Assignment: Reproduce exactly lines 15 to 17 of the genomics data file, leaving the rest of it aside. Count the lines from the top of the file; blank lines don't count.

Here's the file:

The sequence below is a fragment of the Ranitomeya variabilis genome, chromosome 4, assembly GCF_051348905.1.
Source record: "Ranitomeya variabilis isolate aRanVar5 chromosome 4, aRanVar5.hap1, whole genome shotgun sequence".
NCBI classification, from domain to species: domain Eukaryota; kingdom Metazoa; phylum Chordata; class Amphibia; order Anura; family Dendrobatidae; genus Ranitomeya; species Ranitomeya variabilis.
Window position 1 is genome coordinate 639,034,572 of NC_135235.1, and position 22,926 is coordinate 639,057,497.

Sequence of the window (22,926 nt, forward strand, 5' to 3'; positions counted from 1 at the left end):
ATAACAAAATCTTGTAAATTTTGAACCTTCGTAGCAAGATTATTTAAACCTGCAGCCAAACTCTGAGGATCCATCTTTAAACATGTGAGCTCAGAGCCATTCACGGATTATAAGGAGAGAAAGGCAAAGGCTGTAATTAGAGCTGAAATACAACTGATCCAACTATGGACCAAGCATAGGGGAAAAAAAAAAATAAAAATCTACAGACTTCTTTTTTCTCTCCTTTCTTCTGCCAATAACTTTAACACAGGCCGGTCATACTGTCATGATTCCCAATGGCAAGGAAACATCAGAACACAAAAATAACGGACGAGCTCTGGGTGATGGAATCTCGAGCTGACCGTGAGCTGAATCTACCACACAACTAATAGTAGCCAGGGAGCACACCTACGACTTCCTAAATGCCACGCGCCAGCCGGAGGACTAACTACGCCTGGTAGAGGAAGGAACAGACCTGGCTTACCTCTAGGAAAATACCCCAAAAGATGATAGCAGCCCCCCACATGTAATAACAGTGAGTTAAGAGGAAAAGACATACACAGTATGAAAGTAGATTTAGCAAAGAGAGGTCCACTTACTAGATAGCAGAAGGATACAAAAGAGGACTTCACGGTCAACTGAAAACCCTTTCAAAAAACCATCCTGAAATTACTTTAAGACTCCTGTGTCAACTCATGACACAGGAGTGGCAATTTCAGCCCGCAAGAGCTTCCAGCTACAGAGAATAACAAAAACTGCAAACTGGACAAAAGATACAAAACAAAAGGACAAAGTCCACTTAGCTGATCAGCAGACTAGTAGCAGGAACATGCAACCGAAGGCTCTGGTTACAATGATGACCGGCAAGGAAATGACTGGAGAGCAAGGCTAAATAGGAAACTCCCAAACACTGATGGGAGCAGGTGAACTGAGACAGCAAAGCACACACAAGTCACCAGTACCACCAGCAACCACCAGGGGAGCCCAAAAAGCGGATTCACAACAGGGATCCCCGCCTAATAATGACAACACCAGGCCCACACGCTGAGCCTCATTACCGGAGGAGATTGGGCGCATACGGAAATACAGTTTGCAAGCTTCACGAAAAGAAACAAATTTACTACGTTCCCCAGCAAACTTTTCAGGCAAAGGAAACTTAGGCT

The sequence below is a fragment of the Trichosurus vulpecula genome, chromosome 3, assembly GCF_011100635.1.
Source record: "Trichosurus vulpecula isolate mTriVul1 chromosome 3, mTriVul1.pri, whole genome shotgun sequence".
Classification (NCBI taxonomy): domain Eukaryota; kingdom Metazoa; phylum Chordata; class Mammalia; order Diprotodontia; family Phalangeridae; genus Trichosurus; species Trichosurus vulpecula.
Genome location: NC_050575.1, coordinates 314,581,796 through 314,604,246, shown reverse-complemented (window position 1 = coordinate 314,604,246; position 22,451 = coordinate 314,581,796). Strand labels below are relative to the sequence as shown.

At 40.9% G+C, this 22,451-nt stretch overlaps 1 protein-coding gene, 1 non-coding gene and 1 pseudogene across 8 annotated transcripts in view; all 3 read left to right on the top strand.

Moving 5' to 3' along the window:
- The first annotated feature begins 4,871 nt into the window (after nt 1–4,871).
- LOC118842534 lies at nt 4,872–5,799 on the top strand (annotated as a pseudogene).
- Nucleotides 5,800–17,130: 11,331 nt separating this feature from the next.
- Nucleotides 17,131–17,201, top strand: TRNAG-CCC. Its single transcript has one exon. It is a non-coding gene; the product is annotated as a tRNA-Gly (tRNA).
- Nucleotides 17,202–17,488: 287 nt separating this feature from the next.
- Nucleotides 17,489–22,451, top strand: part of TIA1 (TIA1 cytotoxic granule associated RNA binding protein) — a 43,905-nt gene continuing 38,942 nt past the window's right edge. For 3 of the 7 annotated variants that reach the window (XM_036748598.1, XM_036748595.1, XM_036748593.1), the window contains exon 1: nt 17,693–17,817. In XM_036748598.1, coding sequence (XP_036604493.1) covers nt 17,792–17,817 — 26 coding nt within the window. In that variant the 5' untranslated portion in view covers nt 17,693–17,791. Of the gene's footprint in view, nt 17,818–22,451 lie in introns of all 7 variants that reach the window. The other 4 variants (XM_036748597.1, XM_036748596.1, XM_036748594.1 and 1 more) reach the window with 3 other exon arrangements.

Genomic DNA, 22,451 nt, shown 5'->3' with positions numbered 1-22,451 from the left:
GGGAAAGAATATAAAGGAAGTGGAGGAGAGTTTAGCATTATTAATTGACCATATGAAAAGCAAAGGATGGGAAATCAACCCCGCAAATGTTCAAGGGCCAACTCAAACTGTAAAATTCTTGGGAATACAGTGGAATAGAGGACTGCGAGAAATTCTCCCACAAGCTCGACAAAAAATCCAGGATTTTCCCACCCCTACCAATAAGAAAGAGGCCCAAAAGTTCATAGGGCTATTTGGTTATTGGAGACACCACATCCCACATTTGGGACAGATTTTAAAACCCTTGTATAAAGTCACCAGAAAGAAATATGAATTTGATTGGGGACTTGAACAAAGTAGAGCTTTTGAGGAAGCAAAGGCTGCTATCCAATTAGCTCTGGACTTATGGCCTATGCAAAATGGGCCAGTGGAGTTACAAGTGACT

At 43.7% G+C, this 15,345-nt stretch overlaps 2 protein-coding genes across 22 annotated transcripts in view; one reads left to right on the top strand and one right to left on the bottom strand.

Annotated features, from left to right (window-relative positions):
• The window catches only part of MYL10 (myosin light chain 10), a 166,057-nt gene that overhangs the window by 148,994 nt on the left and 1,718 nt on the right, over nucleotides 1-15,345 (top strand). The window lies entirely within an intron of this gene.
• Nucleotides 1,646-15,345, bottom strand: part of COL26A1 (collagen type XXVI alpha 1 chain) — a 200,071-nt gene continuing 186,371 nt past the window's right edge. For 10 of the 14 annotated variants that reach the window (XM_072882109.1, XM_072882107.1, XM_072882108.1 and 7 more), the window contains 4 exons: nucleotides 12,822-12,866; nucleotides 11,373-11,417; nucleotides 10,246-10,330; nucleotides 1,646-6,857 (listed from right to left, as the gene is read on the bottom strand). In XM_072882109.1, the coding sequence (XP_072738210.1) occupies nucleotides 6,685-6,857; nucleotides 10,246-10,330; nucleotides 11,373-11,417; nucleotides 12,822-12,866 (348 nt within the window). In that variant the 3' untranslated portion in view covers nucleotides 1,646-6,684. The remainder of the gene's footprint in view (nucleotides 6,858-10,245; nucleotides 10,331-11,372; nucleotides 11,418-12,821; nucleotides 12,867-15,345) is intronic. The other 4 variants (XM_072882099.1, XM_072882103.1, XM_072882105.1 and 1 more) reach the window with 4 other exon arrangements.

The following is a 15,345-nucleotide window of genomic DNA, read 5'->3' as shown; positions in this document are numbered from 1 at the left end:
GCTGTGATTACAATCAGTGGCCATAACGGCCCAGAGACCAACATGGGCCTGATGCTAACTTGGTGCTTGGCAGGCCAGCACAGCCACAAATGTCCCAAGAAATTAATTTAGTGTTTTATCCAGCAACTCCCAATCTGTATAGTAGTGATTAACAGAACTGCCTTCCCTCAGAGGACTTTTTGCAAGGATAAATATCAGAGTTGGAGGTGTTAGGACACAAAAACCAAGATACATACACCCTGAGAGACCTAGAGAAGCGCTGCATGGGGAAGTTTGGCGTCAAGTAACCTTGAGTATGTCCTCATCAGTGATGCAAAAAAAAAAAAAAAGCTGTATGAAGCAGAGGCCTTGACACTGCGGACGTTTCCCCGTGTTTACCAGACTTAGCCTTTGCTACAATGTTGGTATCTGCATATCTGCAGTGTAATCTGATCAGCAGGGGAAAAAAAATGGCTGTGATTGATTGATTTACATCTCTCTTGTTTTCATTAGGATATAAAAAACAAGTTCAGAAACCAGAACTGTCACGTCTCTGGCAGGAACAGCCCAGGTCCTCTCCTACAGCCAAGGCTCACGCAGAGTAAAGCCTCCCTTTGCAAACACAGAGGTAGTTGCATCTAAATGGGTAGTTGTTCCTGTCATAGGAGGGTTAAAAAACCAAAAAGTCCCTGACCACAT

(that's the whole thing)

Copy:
- Nucleotides 5,800–17,130: 11,331 nt separating this feature from the next.
- Nucleotides 17,131–17,201, top strand: TRNAG-CCC. Its single transcript has one exon. It is a non-coding gene; the product is annotated as a tRNA-Gly (tRNA).
- Nucleotides 17,202–17,488: 287 nt separating this feature from the next.